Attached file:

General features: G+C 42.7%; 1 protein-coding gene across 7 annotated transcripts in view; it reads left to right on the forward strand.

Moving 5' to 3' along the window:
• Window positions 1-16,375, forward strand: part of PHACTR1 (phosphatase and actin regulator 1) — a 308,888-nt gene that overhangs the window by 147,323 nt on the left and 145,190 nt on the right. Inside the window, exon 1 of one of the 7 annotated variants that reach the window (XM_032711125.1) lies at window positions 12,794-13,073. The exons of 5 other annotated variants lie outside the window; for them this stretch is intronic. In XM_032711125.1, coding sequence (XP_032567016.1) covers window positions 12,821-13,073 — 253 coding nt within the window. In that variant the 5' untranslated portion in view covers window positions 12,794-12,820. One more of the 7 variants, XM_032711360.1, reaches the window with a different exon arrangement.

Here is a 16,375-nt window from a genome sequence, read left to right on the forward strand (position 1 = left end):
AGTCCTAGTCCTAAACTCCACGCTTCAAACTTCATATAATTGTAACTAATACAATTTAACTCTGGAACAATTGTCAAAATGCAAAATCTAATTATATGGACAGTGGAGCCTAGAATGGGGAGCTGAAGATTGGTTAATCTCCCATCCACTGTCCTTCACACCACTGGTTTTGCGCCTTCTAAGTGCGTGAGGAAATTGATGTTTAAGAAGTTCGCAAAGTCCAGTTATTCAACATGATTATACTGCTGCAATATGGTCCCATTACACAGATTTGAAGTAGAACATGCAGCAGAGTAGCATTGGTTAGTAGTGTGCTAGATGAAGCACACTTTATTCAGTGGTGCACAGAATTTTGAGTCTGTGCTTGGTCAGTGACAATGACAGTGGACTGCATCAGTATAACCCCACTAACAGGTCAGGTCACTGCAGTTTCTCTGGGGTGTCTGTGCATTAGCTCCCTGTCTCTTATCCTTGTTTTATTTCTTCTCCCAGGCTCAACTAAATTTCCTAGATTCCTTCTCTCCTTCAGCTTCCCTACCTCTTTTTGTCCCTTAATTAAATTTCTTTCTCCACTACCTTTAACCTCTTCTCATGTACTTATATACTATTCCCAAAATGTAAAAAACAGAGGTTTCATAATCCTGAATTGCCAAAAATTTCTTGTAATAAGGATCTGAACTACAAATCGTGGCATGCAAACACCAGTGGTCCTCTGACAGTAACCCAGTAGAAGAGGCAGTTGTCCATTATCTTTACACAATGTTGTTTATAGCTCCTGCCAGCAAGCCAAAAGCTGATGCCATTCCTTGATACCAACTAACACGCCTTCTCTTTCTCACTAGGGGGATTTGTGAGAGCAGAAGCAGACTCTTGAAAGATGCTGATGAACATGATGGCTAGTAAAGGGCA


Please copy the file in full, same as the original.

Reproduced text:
General features: G+C 42.7%; 1 protein-coding gene across 7 annotated transcripts in view; it reads left to right on the forward strand.

Moving 5' to 3' along the window:
• Window positions 1-16,375, forward strand: part of PHACTR1 (phosphatase and actin regulator 1) — a 308,888-nt gene that overhangs the window by 147,323 nt on the left and 145,190 nt on the right. Inside the window, exon 1 of one of the 7 annotated variants that reach the window (XM_032711125.1) lies at window positions 12,794-13,073. The exons of 5 other annotated variants lie outside the window; for them this stretch is intronic. In XM_032711125.1, coding sequence (XP_032567016.1) covers window positions 12,821-13,073 — 253 coding nt within the window. In that variant the 5' untranslated portion in view covers window positions 12,794-12,820. One more of the 7 variants, XM_032711360.1, reaches the window with a different exon arrangement.

Here is a 16,375-nt window from a genome sequence, read left to right on the forward strand (position 1 = left end):
AGTCCTAGTCCTAAACTCCACGCTTCAAACTTCATATAATTGTAACTAATACAATTTAACTCTGGAACAATTGTCAAAATGCAAAATCTAATTATATGGACAGTGGAGCCTAGAATGGGGAGCTGAAGATTGGTTAATCTCCCATCCACTGTCCTTCACACCACTGGTTTTGCGCCTTCTAAGTGCGTGAGGAAATTGATGTTTAAGAAGTTCGCAAAGTCCAGTTATTCAACATGATTATACTGCTGCAATATGGTCCCATTACACAGATTTGAAGTAGAACATGCAGCAGAGTAGCATTGGTTAGTAGTGTGCTAGATGAAGCACACTTTATTCAGTGGTGCACAGAATTTTGAGTCTGTGCTTGGTCAGTGACAATGACAGTGGACTGCATCAGTATAACCCCACTAACAGGTCAGGTCACTGCAGTTTCTCTGGGGTGTCTGTGCATTAGCTCCCTGTCTCTTATCCTTGTTTTATTTCTTCTCCCAGGCTCAACTAAATTTCCTAGATTCCTTCTCTCCTTCAGCTTCCCTACCTCTTTTTGTCCCTTAATTAAATTTCTTTCTCCACTACCTTTAACCTCTTCTCATGTACTTATATACTATTCCCAAAATGTAAAAAACAGAGGTTTCATAATCCTGAATTGCCAAAAATTTCTTGTAATAAGGATCTGAACTACAAATCGTGGCATGCAAACACCAGTGGTCCTCTGACAGTAACCCAGTAGAAGAGGCAGTTGTCCATTATCTTTACACAATGTTGTTTATAGCTCCTGCCAGCAAGCCAAAAGCTGATGCCATTCCTTGATACCAACTAACACGCCTTCTCTTTCTCACTAGGGGGATTTGTGAGAGCAGAAGCAGACTCTTGAAAGATGCTGATGAACATGATGGCTAGTAAAGGGCA